A team of researchers from the Massachusetts Institute of Technology (MIT), in collaboration with the University of Rochester, Mayo Clinic and Massachusetts General Hospital, have developed an artificial intelligence (AI) model that can detect Parkinson’s disease (PD) just from reading a person’s breathing patterns.
PD is the fastest growing neurological condition worldwide, with 145,000 people in the UK living with the disease, according to Parkinson’s UK. PD is also notoriously difficult to diagnose as it relies primarily on the appearance of motor symptoms such as tremors, stiffness and slowness, but these symptoms often appear several years after the disease onset.
The tool developed is a neural network – a series of connected algorithms that mimic the way a human brain works, capable of assessing whether someone has PD from their nocturnal breathing.
The neural network also has the ability to discern the severity of an individual PD and track the progression of their disease over time.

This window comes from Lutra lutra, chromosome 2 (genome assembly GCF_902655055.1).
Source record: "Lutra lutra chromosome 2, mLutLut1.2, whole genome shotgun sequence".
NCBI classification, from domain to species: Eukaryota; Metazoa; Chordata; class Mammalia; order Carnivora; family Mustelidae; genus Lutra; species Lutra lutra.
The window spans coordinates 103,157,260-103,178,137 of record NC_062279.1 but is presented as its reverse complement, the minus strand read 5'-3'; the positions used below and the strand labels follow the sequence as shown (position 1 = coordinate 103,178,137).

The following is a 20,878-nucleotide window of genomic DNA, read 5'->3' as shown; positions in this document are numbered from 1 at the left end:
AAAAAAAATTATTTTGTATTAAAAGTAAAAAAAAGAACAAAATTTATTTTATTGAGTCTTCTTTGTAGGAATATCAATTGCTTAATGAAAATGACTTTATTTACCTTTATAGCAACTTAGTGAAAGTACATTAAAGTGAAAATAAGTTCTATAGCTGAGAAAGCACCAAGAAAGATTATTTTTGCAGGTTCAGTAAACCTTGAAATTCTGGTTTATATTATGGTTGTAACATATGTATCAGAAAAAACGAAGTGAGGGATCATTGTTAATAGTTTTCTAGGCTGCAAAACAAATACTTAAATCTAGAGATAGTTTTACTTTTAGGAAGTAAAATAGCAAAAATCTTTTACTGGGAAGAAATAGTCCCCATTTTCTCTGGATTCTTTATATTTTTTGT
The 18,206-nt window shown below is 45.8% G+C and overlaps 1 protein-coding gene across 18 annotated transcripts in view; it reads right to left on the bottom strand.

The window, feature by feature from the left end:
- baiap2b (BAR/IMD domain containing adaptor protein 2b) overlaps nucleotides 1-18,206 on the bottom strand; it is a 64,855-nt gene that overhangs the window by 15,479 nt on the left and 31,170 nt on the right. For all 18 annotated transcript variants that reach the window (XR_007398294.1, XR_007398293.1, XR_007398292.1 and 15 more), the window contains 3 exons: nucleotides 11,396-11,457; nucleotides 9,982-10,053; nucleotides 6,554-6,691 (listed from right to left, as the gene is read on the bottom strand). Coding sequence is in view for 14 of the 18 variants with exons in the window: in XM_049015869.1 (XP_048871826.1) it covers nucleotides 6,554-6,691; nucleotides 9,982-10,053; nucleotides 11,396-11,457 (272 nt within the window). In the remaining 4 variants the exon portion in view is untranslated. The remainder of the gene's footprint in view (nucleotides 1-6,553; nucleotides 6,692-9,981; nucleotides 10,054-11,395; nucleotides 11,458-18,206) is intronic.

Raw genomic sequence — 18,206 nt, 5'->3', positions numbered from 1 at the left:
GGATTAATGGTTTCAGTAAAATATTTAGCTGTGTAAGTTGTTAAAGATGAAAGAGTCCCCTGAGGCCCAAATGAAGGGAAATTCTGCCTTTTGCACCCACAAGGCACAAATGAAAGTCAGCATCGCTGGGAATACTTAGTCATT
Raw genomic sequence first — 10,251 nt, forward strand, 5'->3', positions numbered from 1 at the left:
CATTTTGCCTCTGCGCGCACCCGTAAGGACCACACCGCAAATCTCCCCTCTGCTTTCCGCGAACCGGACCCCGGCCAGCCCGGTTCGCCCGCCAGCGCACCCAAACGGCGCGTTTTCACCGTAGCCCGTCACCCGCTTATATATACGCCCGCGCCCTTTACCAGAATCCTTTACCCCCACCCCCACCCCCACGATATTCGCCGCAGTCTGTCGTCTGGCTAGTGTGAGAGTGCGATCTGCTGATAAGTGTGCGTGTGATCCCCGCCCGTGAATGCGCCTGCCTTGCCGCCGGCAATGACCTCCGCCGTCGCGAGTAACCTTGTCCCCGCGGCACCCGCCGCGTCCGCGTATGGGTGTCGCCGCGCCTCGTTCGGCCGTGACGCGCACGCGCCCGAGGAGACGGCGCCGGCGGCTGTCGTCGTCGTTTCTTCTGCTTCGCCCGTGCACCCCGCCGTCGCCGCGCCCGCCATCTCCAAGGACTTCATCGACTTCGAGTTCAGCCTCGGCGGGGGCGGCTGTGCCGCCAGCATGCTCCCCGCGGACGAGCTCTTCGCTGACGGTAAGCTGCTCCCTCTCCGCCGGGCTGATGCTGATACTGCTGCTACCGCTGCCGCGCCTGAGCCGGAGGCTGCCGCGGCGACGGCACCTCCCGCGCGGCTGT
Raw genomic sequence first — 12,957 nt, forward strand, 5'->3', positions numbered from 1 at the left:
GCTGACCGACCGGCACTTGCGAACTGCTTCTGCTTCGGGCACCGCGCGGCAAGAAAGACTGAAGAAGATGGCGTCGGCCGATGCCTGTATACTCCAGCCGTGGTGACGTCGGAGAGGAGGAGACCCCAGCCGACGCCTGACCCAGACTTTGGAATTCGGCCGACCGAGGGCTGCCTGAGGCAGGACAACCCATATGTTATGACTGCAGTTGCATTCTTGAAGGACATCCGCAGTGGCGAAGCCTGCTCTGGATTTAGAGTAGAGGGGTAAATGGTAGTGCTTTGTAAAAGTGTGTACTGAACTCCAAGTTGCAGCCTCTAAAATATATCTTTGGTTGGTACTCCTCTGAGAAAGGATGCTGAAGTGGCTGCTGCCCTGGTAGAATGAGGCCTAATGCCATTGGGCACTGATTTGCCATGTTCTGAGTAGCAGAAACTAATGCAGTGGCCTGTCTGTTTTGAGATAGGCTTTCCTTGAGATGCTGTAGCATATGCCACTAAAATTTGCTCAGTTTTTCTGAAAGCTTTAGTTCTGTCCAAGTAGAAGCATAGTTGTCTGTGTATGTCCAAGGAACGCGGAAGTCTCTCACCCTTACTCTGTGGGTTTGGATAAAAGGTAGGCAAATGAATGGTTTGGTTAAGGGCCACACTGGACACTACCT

Dina Katabi, professor of electrical engineering and computer science at MIT and principal investigator at the MIT Jameel Clinic, said: “A relationship between Parkinson’s and breathing was noted as early as 1817, in the work of Dr James Parkinson. This motivated us to consider the potential of detecting the disease from one’s breathing without looking at movements.
“Some medical studies have shown that respiratory symptoms manifest years before motor symptoms, meaning that breathing attributes could be promising for risk assessment prior to Parkinson’s diagnosis.”
Researchers have previously investigated the potential of detecting PD using cerebrospinal fluid and neuroimaging, MIT noted, but these methods are invasive, costly and require access to specialised medical centres.
The MIT researchers, however, demonstrated that their AI assessment can be done every night at home, while the person is asleep, and without bodily contact.
The device has the appearance of a home Wi-Fi router and works by emitting radio signals, analysing their reflections off the surrounding environment, and extracting the patient’s breathing patterns. The breathing signal is then fed to the neural network to assess Parkinson’s in a passive manner.